PMCID: PMC4047298  PMID: 24169579
hemodynamic response; mouth breathing; nasal breathing; oxygen load; vector-based near-infrared spectroscopy
21.  The effect of the sympathetic nervous system on splenic natural killer cell activity in mice administered the Lactobacillus pentosus strain S-PT84 
Neuroreport  2013;24(17):988-991.
Splenic sympathetic nerve activity (SNA) modulates cellular immune functions such as splenic natural killer cell activity. Lactobacillus pentosus strain S-PT84 enhances splenic natural killer cell activity. Here, we examined whether S-PT84 affects splenic natural killer activity through splenic SNA in BALB/c mice. Splenic SNA was significantly decreased following the administration of S-PT84. This phenomenon was inhibited by pretreatment with thioperamide (histamine H3 receptor antagonist), suggesting that S-PT84 directly affected splenic SNA. Thioperamide also inhibited the increase in splenic natural killer activity by S-PT84. Thus, the change in splenic natural killer activity by S-PT84 may be partially modulated through SNA.
PMCID: PMC4047316  PMID: 24165047
Lactobacillus pentosus strain S-PT84; splenic natural killer cell activity; splenic sympathetic nerve activity; thioperamide
22.  Gamma phase-locking modulated by phonological contrast during auditory comprehension in reading disability 
Neuroreport  2012;23(14):851-856.
Children with specific reading impairment may have subtle deficits in speech perception related to difficulties in phonological processing. The aim of this study was to examine brain oscillatory activity related to phonological processing in the context of auditory sentence comprehension using magnetoencephalography (MEG) to better understand these deficits. Good and poor readers, 16-18 years of age, were tested on speech perception of sentence-terminal incongruent words that were phonologically manipulated to be similar or dissimilar to corresponding congruent target words. Functional coupling between regions was measured using phase-locking values (PLV). Gamma band (30-45 Hz) PLV between auditory cortex and superior temporal sulcus in the right hemisphere was differentially modulated in the two groups by the degree of phonological contrast between the congruent and incongruent target words in the latency range associated with semantic processing. Specifically, the PLV was larger in the phonologically similar than in the phonologically dissimilar condition in the good readers. This pattern was reversed in the poor readers, whose lower PLV in the phonologically similar condition may be indicative of the group's impaired phonological coding abilities, and consequent vulnerability under perceptually demanding conditions. Overall, the results support the role of gamma oscillations in spoken language processing.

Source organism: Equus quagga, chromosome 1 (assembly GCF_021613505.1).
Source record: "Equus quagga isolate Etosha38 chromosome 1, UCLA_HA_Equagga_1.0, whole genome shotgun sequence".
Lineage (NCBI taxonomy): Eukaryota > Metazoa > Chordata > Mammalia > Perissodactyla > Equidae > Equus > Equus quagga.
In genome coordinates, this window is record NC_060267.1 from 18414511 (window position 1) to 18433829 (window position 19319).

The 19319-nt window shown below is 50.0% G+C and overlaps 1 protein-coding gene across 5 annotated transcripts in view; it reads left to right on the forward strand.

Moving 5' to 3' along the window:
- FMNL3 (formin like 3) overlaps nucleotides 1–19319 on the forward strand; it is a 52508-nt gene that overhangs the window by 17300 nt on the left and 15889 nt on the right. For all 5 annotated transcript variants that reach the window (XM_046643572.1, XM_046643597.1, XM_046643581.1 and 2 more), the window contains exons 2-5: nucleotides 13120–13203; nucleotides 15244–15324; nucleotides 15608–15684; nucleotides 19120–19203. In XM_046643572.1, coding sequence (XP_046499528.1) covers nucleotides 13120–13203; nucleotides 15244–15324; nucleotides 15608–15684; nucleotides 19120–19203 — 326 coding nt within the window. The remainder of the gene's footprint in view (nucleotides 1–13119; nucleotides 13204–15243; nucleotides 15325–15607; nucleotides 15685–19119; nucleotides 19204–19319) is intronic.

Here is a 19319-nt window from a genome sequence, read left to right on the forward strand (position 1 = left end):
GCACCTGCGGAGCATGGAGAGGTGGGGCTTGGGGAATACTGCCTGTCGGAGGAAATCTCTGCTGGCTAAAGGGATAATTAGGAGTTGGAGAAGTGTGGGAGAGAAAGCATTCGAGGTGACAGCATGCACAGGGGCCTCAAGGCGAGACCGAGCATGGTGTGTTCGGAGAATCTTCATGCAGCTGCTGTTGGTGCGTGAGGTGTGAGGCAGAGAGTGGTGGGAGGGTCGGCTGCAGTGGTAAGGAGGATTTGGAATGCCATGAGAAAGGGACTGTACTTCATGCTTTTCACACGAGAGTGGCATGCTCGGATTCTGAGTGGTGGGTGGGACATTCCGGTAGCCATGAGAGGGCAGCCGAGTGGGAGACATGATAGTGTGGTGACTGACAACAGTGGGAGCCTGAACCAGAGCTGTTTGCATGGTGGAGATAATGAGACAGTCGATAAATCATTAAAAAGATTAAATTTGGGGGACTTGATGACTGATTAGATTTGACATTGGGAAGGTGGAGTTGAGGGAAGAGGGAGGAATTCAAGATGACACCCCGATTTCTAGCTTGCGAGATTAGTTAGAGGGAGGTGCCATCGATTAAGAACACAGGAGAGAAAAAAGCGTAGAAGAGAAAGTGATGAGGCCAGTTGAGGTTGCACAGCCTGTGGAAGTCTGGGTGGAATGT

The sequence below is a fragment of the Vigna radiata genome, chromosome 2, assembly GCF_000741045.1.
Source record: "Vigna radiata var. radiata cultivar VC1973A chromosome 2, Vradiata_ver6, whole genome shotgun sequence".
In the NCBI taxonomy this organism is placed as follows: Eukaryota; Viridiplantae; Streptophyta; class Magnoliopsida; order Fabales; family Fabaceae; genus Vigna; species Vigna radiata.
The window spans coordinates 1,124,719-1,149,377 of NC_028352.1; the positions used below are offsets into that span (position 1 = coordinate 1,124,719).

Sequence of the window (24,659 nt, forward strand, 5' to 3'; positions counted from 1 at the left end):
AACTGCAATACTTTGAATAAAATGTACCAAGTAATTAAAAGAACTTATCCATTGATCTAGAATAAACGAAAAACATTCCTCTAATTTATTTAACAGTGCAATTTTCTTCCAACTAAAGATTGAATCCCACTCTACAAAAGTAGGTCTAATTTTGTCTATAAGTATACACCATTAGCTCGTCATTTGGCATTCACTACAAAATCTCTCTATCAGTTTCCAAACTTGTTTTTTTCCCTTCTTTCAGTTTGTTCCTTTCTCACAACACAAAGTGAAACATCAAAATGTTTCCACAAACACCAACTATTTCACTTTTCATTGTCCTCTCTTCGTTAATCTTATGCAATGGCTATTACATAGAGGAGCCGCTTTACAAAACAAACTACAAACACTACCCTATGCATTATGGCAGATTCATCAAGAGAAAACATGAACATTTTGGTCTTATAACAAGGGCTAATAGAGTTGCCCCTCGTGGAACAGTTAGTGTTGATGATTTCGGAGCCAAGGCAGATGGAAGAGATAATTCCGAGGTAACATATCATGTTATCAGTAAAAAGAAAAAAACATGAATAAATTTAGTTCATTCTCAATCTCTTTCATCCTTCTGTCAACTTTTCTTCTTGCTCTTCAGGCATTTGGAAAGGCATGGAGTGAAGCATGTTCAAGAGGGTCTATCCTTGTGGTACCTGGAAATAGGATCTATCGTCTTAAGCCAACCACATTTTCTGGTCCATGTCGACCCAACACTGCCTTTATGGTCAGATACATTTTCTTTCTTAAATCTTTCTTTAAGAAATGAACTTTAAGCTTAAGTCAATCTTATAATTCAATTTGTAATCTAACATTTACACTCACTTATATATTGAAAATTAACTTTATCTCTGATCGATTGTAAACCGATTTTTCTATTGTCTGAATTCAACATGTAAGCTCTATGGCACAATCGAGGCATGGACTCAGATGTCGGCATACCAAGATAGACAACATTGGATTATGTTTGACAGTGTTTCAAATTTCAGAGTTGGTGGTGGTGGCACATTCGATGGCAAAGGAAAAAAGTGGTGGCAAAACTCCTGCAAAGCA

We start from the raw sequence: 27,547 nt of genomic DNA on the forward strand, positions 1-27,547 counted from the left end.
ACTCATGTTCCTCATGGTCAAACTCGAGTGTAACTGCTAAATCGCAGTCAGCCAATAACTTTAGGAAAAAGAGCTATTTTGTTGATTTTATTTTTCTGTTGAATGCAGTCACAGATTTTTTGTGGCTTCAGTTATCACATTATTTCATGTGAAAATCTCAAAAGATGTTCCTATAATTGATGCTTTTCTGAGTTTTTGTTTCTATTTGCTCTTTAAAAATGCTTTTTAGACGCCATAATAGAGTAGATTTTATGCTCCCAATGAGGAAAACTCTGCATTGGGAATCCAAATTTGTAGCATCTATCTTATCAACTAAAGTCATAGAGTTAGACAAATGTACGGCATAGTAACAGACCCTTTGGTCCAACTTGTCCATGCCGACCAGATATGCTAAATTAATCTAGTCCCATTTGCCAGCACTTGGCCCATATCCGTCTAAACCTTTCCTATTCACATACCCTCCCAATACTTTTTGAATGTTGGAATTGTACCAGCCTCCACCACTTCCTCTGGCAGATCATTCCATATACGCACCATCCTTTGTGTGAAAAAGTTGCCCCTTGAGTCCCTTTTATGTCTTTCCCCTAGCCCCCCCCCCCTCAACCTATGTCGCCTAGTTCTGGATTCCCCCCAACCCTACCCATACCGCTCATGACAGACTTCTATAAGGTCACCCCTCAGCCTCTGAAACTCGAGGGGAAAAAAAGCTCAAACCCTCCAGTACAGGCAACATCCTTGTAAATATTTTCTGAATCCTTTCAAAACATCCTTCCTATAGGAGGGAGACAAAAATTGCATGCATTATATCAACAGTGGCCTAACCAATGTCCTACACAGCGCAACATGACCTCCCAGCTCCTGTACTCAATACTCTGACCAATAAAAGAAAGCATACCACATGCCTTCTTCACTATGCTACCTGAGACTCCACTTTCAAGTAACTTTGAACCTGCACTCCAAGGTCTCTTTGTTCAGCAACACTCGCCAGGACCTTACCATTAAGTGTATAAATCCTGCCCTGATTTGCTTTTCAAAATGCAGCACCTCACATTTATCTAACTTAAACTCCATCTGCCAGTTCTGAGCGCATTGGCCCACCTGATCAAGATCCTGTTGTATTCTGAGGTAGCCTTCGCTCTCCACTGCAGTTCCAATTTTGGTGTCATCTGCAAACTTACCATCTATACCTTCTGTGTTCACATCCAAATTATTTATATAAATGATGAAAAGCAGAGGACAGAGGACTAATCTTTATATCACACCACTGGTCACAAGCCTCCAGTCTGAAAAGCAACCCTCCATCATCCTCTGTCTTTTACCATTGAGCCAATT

PMCID: PMC4043393  PMID: 22889887
speech perception; phonological processing; sentence context; phase-locking value; gamma band oscillations; magnetoencephalography
23.  Prazosin differentially affects extinction of cocaine CPP based on dose and initial preference 
Neuroreport  2012;23(18):1048-1051.
Recent work has demonstrated that α1-adrenergic receptor blockade impairs extinction in fear conditioning paradigms in rodents. However, studies of the role of α1-adrenergic receptors in extinction using other conditioning paradigms, such as those examining the conditioned effects of drug of abuse, have provided inconsistent results. In this article, we reanalyze and extend previously-reported findings of the effect of prazosin, an α1-adrenergic receptor antagonist, on the extinction of a cocaine-induced condition place preference in rats, using a median split of performance during the initial test for preference. This new reanalysis, which includes further extinction testing, revealed a paradoxical dose effect. A single post-test administration of a lower dose of prazosin, 0.3 mg/kg IP, impaired extinction in rats that demonstrated a below-median preference during initial testing, but had no effect on extinction in rats that demonstrated an above-median preference during initial testing. In contrast, a single post-test administration of a higher dose of prazosin, 1.0 mg/kg IP, enhanced extinction in rats that demonstrated an above-median preference during initial testing, but had no effect on extinction in rats that demonstrated a below-median preference during initial testing. Consistent with other studies of fear and drug conditioning, these results suggest the involvement of the α1-adrenergic receptor in the formation of extinction memories, but also indicate a potentially important differential effect on extinction based on the dose of prazosin and the strength of the initial learning.